Unitary matrix

In linear algebra, a complex square matrix U is unitary if its conjugate transpose U* is also its inverse, that is, if

where I is the identity matrix.

In physics, especially in quantum mechanics, the Hermitian adjoint of a matrix is denoted by a dagger (†) and the equation above becomes

The real analogue of a unitary matrix is an orthogonal matrix. Unitary matrices have significant importance in quantum mechanics because they preserve norms, and thus, probability amplitudes.

Properties

For any unitary matrix U of finite size, the following hold:

  • Given two complex vectors x and y, multiplication by U preserves their inner product; that is, Ux, Uy⟩ = ⟨x, y.
  • U is normal ().
  • U is diagonalizable; that is, U is unitarily similar to a diagonal matrix, as a consequence of the spectral theorem. Thus, U has a decomposition of the form
    where V is unitary, and D is diagonal and unitary.
  • .
  • Its eigenspaces are orthogonal.
  • U can be written as U = eiH, where e indicates the matrix exponential, i is the imaginary unit, and H is a Hermitian matrix.

For any nonnegative integer n, the set of all n × n unitary matrices with matrix multiplication forms a group, called the unitary group U(n).

Any square matrix with unit Euclidean norm is the average of two unitary matrices.[1]

Equivalent conditions

If U is a square, complex matrix, then the following conditions are equivalent:[2]

  1. is unitary.
  2. is unitary.
  3. is invertible with .
  4. The columns of form an orthonormal basis of with respect to the usual inner product. In other words, .
  5. The rows of form an orthonormal basis of with respect to the usual inner product. In other words, .
  6. is an isometry with respect to the usual norm. That is, for all , where .
  7. is a normal matrix (equivalently, there is an orthonormal basis formed by eigenvectors of ) with eigenvalues lying on the unit circle.

Elementary constructions

2 × 2 unitary matrix

The general expression of a 2 × 2 unitary matrix is

which depends on 4 real parameters (the phase of a, the phase of b, the relative magnitude between a and b, and the angle φ). The determinant of such a matrix is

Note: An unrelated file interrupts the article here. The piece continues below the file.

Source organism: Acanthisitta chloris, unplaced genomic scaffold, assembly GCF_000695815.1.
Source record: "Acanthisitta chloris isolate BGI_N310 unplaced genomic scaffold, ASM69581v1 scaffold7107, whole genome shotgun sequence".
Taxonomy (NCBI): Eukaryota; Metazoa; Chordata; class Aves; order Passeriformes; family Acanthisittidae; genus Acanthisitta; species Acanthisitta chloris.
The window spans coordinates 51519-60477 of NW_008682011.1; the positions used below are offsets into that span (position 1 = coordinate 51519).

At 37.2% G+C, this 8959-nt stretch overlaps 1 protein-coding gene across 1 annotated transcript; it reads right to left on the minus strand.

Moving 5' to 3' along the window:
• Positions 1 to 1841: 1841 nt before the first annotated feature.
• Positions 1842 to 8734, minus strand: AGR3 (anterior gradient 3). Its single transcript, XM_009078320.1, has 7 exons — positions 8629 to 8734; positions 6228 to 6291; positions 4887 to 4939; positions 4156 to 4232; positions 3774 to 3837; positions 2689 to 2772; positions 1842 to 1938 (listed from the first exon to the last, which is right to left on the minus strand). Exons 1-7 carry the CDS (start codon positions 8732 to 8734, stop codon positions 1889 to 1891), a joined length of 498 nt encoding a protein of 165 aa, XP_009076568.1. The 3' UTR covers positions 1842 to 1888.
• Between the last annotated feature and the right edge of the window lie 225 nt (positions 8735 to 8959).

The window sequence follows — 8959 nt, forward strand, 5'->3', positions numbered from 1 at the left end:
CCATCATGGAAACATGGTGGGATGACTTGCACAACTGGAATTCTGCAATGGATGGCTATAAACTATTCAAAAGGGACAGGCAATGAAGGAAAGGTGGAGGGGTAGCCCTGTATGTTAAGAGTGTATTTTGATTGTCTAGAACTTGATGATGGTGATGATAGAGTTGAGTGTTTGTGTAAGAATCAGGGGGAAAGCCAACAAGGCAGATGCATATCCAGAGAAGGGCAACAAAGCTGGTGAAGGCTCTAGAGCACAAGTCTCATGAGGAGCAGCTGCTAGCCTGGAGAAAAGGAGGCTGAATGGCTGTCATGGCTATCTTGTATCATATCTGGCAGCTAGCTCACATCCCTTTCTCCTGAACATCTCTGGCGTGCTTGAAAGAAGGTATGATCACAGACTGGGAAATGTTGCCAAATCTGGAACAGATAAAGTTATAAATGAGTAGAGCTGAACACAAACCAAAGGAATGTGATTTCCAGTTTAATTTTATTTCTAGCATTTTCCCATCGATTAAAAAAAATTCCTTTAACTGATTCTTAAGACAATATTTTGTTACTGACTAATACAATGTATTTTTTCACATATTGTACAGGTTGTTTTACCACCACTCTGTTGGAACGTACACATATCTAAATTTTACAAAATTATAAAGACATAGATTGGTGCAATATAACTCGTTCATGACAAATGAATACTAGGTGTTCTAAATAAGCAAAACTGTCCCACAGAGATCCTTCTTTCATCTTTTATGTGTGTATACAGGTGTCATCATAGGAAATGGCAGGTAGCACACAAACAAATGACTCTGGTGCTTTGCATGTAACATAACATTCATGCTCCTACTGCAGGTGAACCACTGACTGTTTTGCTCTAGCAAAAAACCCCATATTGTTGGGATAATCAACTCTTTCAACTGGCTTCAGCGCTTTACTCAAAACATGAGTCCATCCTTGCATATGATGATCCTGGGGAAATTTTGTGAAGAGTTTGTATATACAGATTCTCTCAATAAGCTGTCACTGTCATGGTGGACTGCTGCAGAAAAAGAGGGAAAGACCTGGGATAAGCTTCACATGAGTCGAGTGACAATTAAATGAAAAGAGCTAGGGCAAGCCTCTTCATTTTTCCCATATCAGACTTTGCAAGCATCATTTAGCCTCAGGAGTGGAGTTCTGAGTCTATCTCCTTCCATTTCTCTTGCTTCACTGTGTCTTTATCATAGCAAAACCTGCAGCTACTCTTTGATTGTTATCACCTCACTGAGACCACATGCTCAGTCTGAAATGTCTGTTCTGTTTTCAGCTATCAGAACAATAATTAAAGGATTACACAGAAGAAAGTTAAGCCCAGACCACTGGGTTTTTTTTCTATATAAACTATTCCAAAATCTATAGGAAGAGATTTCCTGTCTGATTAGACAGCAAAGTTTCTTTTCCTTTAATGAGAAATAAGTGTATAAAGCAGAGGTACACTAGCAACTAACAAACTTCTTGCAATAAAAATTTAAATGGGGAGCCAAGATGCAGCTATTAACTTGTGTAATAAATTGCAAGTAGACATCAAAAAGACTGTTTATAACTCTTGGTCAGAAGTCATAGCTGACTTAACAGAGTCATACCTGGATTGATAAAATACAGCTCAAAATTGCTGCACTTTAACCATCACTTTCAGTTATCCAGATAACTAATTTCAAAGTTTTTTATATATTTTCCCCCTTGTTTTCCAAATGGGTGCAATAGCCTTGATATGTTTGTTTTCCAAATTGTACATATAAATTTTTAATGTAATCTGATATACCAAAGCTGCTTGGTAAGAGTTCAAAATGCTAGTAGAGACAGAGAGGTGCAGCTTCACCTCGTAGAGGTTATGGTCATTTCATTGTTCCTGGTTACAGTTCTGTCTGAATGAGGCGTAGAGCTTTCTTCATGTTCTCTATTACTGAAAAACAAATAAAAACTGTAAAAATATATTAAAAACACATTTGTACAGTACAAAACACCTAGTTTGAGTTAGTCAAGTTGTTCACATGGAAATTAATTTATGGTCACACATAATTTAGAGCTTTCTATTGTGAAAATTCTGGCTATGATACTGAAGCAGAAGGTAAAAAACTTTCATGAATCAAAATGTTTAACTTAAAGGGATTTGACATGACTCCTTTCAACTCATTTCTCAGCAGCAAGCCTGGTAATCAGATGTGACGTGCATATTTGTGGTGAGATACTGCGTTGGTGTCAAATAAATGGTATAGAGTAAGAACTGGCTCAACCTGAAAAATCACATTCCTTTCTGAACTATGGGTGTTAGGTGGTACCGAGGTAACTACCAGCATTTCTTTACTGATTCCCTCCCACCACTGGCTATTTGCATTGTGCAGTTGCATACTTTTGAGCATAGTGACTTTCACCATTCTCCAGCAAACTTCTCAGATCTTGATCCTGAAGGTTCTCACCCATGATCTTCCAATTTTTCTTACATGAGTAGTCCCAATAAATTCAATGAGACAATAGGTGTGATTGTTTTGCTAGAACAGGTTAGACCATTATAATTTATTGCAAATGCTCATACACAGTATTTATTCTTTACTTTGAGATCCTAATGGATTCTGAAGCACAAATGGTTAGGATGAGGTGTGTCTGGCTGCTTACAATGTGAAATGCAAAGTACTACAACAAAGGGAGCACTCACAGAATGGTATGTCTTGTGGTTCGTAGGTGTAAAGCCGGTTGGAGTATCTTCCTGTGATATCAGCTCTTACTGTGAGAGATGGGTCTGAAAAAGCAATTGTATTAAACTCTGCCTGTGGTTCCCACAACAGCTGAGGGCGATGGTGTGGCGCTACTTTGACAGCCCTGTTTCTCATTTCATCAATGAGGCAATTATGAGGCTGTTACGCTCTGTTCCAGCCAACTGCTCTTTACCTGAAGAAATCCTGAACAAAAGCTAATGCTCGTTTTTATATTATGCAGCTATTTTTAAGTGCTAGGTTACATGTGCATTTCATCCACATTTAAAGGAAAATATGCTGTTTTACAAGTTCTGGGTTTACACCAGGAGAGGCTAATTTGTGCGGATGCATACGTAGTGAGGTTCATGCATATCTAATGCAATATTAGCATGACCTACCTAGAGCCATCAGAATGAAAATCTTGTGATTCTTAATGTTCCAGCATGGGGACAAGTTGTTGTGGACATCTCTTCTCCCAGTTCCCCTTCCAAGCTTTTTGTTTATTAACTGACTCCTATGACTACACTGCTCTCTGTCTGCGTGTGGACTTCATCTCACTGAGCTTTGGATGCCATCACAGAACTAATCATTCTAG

The sub-group of those elements with is called the special unitary group SU(2).

The matrix U can also be written in this alternative form:

which, by introducing φ1 = ψ + Δ and φ2 = ψ − Δ, takes the following factorization:

This expression highlights the relation between 2 × 2 unitary matrices and 2 × 2 orthogonal matrices of angle θ.

Another factorization is[3]

Many other factorizations of a unitary matrix in basic matrices are possible.[4][5][6]

See also

References

  1. Li, Chi-Kwong; Poon, Edward (2002). "Additive decomposition of real matrices". Linear and Multilinear Algebra. 50 (4): 321–326. doi:10.1080/03081080290025507.
  2. Horn, Roger A.; Johnson, Charles R. (2013). Matrix Analysis. Cambridge University Press. doi:10.1017/9781139020411. ISBN 9781139020411.
  3. Führ, Hartmut; Rzeszotnik, Ziemowit (2018). "A note on factoring unitary matrices". Linear Algebra and Its Applications. 547: 32–44. doi:10.1016/j.laa.2018.02.017. ISSN 0024-3795.
  4. Williams, Colin P. (2011), Williams, Colin P. (ed.), "Quantum Gates", Explorations in Quantum Computing, Texts in Computer Science, London: Springer, p. 82, doi:10.1007/978-1-84628-887-6_2, ISBN 978-1-84628-887-6, retrieved 2021-05-14
  5. Nielsen, Michael A.; Chuang, Isaac (2010). Quantum Computation and Quantum Information. Cambridge: Cambridge University Press. p. 20. ISBN 978-1-10700-217-3. OCLC 43641333.
  6. Barenco, Adriano; Bennett, Charles H.; Cleve, Richard; DiVincenzo, David P.; Margolus, Norman; Shor, Peter; Sleator, Tycho; Smolin, John A.; Weinfurter, Harald (1995-11-01). "Elementary gates for quantum computation". Physical Review A. American Physical Society (APS). 52 (5): 3457–3467. arXiv:quant-ph/9503016. doi:10.1103/physreva.52.3457. ISSN 1050-2947., page 8
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